It seems that GIS (Graphic Information Systems) are playing an increasingly important role in, well… everything these days. At some point, you might need to import GIS data into your 3D application. Let’s say you’re doing an architectural rendering, or a sight line study, or something, and you need to see how the terrain affects your site. So, the typical method of doing this is to ask your GIS person for a 3D model of the terrain, and then bring that into your 3D application, merge your models… and then deal with a bajillion polygons eating up all of your RAM, crashing your computer, and taking up many hours of rendering time.
Guess what? There’s an easier way. Almost any 3D application these days (Maya, Cinema 4D, 3DS Max, etc.) will support Displacement Maps. First of all, if you have GIS shape files (*.shx) you can view them in ArcGIS Explorer, which is a free download. This should give you some idea of what your terrain is supposed to look like.
At this point, most people ask their friendly GIS expert to export the terrain as some kind of 3D file, dxf, or possibly VRML, or fbx, resulting in a massively huge, lockup-inducing mesh of zillions of triangles and much frustration. There’s another way!
Instead, ask your friendly GIS expert to export a DEM file. What’s a DEM file? It’s simply a grayscale raster image that represents the terrain instead. And what are those useful for? That’s right, displacement maps! See, this is what our DEM file looks like:
Black represents the lowest points in the map. White represents the highest points. Now it’s a simple matter of placing one flat plane (it can be one polygon,) applying the dem file as a displacement map, setting your tiling and scale correctly, and you’ve replaced many, many triangles with one simple plane and a texture map. This image took a scant few seconds to render in Cinema 4D:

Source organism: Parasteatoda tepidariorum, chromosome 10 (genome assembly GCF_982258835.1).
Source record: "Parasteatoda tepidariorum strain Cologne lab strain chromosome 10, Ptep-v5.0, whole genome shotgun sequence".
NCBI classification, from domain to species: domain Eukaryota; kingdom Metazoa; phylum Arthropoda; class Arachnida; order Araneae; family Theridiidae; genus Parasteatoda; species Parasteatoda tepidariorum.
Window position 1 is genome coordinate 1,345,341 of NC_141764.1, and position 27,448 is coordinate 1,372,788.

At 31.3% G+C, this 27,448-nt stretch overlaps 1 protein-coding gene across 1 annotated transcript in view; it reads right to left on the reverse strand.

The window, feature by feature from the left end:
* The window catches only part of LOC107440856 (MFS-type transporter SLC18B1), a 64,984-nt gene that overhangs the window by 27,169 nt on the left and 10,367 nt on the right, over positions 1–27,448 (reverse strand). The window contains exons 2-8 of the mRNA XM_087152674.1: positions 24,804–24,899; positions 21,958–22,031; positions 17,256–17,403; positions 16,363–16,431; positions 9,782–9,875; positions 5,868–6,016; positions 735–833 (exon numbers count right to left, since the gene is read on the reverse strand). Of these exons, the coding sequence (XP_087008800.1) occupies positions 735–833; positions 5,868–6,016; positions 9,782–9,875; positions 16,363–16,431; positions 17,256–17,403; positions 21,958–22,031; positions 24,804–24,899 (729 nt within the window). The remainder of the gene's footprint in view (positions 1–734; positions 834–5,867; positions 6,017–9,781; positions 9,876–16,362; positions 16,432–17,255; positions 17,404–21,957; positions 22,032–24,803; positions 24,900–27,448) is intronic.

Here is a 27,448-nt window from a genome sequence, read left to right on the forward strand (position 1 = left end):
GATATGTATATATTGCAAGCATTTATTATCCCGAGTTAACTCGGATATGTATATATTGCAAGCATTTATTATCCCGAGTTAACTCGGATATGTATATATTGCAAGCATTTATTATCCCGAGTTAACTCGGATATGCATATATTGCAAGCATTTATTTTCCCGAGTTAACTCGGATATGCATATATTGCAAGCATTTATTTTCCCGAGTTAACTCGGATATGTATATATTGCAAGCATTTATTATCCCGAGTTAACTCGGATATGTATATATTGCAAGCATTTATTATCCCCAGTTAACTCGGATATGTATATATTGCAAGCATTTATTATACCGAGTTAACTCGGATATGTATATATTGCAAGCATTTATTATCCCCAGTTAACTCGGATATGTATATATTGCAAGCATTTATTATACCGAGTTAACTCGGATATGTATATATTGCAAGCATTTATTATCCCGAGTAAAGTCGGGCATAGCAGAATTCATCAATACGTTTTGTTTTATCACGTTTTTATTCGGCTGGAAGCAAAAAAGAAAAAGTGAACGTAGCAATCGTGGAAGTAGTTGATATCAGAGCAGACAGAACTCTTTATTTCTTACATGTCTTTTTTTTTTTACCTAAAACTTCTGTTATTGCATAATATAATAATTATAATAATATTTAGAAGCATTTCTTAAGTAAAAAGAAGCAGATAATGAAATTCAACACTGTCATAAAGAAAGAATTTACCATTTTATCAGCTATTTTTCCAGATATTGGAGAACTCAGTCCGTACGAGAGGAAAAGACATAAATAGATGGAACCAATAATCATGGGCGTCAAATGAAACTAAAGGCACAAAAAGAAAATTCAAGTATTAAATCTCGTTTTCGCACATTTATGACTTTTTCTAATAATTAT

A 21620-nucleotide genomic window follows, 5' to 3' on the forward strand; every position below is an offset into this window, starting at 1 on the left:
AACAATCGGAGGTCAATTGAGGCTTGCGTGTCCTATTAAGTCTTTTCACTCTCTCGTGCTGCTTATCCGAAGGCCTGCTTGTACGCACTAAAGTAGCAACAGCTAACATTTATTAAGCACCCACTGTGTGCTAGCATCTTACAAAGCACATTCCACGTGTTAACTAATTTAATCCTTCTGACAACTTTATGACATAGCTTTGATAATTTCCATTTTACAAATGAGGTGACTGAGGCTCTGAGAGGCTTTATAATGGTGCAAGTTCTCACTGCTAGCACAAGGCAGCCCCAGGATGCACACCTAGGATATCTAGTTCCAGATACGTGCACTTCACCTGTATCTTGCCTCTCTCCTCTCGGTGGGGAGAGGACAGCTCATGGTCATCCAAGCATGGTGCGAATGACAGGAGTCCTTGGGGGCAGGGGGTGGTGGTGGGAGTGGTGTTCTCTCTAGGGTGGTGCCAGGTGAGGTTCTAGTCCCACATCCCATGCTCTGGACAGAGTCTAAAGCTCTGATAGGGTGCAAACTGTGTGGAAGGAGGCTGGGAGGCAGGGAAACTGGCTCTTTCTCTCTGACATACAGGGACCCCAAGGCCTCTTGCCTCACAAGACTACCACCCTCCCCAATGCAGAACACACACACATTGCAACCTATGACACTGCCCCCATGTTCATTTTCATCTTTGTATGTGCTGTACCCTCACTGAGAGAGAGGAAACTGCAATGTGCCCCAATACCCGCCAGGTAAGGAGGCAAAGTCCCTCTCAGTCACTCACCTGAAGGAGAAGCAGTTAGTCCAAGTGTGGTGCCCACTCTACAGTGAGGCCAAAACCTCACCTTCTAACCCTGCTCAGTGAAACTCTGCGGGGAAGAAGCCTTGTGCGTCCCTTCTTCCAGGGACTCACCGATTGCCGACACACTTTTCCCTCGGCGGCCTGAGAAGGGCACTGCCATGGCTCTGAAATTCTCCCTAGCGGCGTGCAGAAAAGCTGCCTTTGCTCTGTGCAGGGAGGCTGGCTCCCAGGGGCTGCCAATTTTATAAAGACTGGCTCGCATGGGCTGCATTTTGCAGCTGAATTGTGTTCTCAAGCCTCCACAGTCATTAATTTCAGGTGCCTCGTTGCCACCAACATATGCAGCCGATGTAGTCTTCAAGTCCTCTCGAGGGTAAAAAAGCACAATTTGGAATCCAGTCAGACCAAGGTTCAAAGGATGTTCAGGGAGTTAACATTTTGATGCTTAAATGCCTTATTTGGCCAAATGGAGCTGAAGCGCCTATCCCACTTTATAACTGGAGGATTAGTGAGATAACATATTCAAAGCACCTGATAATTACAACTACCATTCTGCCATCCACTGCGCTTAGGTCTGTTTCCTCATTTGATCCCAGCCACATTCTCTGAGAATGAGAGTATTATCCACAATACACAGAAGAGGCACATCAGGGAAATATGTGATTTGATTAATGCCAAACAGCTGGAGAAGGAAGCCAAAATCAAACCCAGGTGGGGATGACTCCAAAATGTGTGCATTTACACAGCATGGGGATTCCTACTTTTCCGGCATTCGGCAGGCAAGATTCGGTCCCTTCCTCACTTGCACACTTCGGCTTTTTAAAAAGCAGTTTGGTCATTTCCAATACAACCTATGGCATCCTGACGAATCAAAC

You can then ask your friendly GIS person what elevations are the lowest and highest in the map, set your displacement map accordingly, and *poof* everything is to scale. Remember that the GIS elevation is in feet above sea level! This is why you have to ask for relative heights instead of absolute.
In this case, I have asked for a few reference points from the GIS data. I have then eyeballed the locations on my ground plane in the XZ plane, then placed a cube and scooted it back and forth in the Y axis until it was sitting at the same height as the displaced terrain. Then I took a note of the Y position in feet.
It turns out it is not too far off. Of course, it’s not exact, and I did have to keep doing test renders over and over again to see where the placeholder cubes were, but it’s pretty close. And again, using this method, the test renders are lightning fast.
There are limitations with this, however. The displacement map typically won’t render in your working viewport, so you won’t get to see it until you render your project out.
So if your project requires very close work with the terrain (for example, showing a house sitting on a mountainside,) you’ll have to do things the old way, by importing 3D data directly. An alternate solution is to “bake” your displacement map into your geometry if your 3D package allows you to do so.